A publication of the Kentucky Center for Public Service Journalism

Our Rich History: Bessie Allison Doerr, a woman of determination, believed in the power of education

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By David E. Schroeder
Special to NKyTribune

Sarah Elizabeth Allison Doerr is a name few Northern Kentuckians remember. However, during her life, “Bessie” personally experienced World War I, the Influenza epidemic of 1918-1919, worked in the fields of health care and education, lived abroad, and was one of the pioneers of women holding political office in Northern Kentucky. Bessie Allison Doerr’s life, in many ways, exemplified the twentieth-century experience.

Bessie was born around 1889 to John Allison and Jeanie Buchanan Allison. Both her parents were natives of Scotland. John Allison immigrated to the United States in 1880 and resided for a short period of time in New York City. He then made his way west to Ludlow, Kentucky, where he worked for the Southern Railroad. Around the time of his daughter Bessie’s birth, John began a livery and undertaker business.

As an undertaker, Allison formed partnerships with several area businessmen, the last with the Rose family, resulting in the firm of Allison and Rose, which still exists today. John Allison ran for Kenton County Sheriff in 1913 and held the position from 1914-1918. He was also a founder of the Citizens National Bank in Covington and served as president of the Undertaker’s Association of Kentucky.

John and Jeanie Allison’s daughter, Bessie, graduated from Ludlow High School in 1902 when few women had the benefit of secondary education. Soon after, she was working at the Cincinnati General Hospital as a nurse. Bessie was an adventurous young woman who wanted to make a difference in the world. Here she met a young medical intern by the name of Charles Edward Doerr. Doerr eventually joined the United States Army and became a surgeon stationed at Fort Thomas, Kentucky. On September 29, 1908, Doerr received orders to report to Ft. Myer, Washington D.C. on October 1, 1908 for a new assignment. Not willing to be separated, Charles and Bessie married in the family home on Elm Street in Ludlow on September 30 and travelled to the nation’s capitol that evening.

Charles Doerr eventually served in the Medical Corps in the Philippines. He reached the ranked of Lieutenant Colonel. Bessie travelled with her husband on the adventure to Asia, and here their first child was born in 1912 – a daughter named Allison Doerr.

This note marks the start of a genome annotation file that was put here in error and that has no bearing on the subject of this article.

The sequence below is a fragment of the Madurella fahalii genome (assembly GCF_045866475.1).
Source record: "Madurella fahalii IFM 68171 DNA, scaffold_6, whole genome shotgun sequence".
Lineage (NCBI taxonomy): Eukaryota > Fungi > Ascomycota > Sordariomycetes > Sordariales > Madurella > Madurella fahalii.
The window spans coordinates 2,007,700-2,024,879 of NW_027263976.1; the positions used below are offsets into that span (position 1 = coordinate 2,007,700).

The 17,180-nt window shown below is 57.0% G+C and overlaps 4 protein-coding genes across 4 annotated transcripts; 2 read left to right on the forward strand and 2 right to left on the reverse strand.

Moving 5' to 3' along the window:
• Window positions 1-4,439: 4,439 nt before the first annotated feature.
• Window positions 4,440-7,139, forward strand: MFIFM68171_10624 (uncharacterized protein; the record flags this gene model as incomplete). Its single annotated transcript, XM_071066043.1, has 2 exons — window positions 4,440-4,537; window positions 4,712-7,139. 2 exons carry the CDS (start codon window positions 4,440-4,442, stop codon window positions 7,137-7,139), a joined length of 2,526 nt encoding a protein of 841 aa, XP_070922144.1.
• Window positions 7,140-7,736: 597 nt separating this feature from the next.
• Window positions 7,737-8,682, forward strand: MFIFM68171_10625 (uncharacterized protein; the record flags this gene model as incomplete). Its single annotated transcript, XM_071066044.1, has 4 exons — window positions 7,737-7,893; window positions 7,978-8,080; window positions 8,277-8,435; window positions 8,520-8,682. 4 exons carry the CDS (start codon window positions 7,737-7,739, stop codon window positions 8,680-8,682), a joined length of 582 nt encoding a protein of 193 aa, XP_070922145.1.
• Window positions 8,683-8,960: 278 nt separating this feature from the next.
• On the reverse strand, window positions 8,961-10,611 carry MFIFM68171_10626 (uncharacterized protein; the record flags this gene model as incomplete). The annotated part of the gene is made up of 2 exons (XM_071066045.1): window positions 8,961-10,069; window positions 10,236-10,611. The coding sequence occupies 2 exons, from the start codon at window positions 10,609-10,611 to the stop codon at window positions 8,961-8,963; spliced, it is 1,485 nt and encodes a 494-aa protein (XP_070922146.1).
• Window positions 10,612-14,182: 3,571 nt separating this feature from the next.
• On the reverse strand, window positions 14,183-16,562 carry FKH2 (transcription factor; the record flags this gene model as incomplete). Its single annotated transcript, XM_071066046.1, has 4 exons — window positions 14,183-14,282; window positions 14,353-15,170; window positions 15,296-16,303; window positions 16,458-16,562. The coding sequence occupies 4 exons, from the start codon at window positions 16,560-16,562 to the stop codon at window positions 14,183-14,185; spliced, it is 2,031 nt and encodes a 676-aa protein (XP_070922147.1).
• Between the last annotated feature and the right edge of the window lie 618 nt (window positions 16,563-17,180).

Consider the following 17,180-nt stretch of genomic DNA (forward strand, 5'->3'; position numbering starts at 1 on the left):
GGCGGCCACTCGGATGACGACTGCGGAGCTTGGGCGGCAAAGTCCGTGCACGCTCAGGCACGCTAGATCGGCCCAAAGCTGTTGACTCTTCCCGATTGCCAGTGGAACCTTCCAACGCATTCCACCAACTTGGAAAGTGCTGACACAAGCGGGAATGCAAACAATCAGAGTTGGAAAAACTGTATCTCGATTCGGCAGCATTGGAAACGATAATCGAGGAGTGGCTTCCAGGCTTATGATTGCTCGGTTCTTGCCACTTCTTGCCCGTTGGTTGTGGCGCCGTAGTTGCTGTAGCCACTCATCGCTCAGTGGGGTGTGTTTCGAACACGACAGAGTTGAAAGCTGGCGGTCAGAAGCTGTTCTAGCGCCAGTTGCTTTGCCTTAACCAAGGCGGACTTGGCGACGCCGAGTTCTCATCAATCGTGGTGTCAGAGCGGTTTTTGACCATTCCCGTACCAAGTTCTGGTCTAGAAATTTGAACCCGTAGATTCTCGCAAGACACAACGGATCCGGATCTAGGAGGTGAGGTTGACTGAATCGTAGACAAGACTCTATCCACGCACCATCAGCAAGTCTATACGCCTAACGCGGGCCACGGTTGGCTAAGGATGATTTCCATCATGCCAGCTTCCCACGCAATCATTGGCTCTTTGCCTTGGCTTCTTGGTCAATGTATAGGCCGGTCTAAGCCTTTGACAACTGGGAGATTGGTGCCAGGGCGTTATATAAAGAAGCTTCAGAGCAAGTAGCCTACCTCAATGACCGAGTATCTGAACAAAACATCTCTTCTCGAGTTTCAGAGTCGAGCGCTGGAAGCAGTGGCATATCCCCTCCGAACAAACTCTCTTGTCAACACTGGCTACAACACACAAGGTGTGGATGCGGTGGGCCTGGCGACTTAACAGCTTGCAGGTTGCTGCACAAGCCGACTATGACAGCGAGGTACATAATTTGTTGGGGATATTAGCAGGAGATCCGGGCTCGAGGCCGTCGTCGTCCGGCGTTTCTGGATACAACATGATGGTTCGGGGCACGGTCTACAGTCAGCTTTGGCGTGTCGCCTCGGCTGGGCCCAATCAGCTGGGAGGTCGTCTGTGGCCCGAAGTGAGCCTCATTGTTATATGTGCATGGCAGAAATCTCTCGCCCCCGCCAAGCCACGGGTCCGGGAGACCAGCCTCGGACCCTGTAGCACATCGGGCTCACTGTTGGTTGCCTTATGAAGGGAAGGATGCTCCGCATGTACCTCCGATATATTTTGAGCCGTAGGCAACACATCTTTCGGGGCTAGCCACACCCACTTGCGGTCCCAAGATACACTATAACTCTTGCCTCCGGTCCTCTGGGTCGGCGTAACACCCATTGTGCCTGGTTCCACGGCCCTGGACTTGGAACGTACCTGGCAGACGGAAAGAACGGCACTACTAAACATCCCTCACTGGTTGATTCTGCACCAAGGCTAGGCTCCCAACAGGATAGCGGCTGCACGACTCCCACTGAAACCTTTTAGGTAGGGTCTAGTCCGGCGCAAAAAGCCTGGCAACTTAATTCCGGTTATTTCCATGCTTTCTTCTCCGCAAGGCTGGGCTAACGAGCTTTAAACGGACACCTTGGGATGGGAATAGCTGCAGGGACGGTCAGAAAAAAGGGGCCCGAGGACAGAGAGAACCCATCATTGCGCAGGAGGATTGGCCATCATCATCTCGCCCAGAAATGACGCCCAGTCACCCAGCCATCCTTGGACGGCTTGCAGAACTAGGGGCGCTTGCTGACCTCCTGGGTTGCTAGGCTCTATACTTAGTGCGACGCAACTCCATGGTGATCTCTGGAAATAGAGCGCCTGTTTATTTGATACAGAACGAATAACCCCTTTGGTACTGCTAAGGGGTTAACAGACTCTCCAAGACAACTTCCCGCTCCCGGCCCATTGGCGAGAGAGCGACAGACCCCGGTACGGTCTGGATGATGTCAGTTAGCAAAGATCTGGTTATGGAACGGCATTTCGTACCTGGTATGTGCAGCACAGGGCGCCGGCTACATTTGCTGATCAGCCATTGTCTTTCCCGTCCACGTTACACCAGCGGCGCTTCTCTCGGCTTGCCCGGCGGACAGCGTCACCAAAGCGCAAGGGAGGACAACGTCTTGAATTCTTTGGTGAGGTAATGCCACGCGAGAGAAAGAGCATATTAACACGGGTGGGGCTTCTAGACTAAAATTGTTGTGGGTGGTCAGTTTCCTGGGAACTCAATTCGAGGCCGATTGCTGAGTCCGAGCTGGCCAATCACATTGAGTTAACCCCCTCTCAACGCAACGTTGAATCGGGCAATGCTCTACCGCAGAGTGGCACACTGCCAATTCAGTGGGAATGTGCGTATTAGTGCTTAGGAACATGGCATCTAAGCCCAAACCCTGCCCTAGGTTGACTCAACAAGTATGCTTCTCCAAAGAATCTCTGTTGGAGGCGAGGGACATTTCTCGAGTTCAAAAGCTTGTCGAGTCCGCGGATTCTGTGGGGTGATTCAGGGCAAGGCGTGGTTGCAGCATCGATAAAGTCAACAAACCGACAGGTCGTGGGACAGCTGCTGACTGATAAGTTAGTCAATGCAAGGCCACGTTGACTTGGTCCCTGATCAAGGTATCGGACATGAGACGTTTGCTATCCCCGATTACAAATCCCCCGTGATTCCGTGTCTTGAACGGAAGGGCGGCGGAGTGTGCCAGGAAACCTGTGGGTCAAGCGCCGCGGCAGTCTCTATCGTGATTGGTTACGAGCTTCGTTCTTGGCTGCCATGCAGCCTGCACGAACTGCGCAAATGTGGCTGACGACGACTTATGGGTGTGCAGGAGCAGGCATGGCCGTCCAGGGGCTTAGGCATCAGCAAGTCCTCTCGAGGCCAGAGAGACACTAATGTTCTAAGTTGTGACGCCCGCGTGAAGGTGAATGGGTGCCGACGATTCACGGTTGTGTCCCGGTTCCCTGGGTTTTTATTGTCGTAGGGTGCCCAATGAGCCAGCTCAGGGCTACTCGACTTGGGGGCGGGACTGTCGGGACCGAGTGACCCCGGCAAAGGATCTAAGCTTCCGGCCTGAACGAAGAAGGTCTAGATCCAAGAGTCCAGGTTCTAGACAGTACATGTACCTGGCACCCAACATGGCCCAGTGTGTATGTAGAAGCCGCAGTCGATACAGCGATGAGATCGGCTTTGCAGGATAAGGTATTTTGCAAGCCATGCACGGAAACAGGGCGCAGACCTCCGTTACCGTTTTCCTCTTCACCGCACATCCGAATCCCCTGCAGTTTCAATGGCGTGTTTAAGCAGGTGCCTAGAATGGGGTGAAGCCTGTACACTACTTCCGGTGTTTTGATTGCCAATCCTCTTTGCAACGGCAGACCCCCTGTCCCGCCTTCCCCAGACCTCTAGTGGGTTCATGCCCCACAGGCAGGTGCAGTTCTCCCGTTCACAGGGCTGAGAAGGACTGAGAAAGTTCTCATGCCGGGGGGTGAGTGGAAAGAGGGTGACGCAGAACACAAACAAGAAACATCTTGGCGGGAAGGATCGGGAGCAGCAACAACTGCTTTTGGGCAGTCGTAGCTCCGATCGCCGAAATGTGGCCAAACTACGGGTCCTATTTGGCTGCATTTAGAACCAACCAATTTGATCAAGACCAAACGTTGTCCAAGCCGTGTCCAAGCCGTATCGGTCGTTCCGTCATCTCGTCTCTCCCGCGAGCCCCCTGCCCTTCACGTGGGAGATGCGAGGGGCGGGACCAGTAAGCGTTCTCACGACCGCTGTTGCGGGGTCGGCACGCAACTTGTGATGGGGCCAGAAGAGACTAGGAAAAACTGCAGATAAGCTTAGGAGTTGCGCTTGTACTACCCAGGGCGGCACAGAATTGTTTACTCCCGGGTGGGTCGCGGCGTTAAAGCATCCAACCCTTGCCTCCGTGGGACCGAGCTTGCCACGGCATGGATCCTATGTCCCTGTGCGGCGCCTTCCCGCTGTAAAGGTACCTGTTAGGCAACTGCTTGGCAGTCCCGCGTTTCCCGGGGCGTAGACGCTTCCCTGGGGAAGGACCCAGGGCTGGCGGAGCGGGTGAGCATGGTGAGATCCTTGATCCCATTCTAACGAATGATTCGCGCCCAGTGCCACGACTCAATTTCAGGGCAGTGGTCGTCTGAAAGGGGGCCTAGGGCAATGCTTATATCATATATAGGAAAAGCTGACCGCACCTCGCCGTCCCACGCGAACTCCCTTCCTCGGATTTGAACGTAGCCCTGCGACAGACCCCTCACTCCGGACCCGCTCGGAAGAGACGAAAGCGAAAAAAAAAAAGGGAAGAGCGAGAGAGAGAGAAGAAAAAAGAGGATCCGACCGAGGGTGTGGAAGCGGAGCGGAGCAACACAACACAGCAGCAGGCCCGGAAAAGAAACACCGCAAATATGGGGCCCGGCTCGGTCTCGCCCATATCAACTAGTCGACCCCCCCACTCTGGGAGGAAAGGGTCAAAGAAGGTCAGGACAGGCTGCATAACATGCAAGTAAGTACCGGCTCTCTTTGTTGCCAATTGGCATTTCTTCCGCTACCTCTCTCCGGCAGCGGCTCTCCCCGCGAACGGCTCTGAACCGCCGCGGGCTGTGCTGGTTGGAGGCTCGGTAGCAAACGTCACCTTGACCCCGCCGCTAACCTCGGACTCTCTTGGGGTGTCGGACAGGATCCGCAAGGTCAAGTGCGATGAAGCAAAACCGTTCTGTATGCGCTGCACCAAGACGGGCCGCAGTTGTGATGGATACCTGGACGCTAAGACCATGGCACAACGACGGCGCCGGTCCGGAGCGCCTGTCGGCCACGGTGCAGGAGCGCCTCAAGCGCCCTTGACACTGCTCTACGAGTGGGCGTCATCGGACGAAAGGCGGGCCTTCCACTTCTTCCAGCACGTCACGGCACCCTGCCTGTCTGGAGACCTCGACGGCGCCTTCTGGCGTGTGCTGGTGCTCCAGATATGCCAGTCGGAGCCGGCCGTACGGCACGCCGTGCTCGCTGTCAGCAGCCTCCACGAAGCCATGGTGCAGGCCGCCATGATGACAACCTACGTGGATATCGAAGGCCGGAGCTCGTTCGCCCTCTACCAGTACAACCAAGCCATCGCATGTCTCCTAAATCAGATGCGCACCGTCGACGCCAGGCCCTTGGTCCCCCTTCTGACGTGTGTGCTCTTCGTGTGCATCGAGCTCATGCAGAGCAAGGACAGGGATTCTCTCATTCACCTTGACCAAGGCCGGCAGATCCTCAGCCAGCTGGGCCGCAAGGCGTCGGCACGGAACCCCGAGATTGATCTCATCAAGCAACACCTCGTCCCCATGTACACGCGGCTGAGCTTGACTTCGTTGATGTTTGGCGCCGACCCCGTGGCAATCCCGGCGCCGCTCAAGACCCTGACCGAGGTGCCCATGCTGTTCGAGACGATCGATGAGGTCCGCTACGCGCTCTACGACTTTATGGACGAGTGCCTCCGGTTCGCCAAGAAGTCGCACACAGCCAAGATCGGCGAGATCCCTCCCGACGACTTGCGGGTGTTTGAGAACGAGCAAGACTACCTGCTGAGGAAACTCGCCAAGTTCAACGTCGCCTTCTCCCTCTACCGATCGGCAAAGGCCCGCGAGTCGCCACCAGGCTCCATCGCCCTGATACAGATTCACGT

The United States’ entry into World War I in 1917 resulted in Lt. Colonel Doerr’s assignment as Commander of the army hospital at Camp Humphrey in Washington D.C. Bessie remained home in Ludlow. In September of 1918, influenza began to spread throughout the United States. It was especially prevalent in Washington D.C. where many returning soldiers from Europe were stationed. In one month, the hospital at Camp Humphrey treated 1,800 influenza sufferers. One of those who contracted the disease was Lt. Colonel Doerr, who died on October 3, 1918. He would be among one of the 50 million people who died worldwide in the pandemic. His son, John Charles Doerr, had been born less than a few months before his father’s death.

Lt. Colonel Charles E. Doerr’s body was returned to Ludlow where funeral services were held in the Allison House on Elm Street. He was laid to rest at Highland Cemetery in Ft. Mitchell, Kentucky. Bessie Allison Doerr was left a widow with two small children. Eventually, in the early 1920s, Bessie, her parents, her children and a sister moved into the beautiful old Fleming Home (1878) on Kenner Street in Ludlow. Here she began plans to move on with her life. Bessie decided to carry on the family tradition of public service and became active in the community and in Ludlow Schools.

Bessie Allison Doerr understood that education was the key for her children’s success and those of her neighbors. She became determined that Ludlow would have excellent schools. In 1920, with the passage of the 19th Amendment, American women earned their right to vote. Four years later, Bessie decided to run for a seat on the Ludlow School Board. She became one of the first women in Ludlow and Northern Kentucky to be elected to public office. Not only did she win, but she led the ticket and became the president of the board.

Bessie worked tirelessly on plans to construct a new Ludlow High School to meet the needs of the rapidly growing postwar population. Contracts were accepted for the new 16-classroom, Collegiate Gothic Style structure at the corner of Elm and Adela Streets in June 1931. Bessie addressed the crowd at the cornerstone laying and was full of pride on April 30, 1932 when the building was officially dedicated.

The joy surrounding the new high school was soon dampened by the deaths of her mother and father in 1933. Bessie continued to live in the family home on Kenner Street and remained active at the school and the First Presbyterian Church. She died in the Kenner Street house on September 26, 1970. Bessie was survived by her daughter, Allison Ballantyne, and her son, Dr. John Charles Doerr. She was laid to rest next to her husband in Highland Cemetery – 52 years after his death. A few blocks from the family home still stands Ludlow High School and in the lobby is a bronze plaque bearing the name Bessie Allison Doerr, President, Board of Trustees of Ludlow Schools. It is a fitting memorial to a woman of strength and courage.

David E. Schroeder is Director of the Kenton County Public Library, the author of Life Along the Ohio: A Sesquicentennial History of Ludlow, Kentucky (2014), and coeditor of Gateway City: Covington, Kentucky, 1815-2015 (2015).

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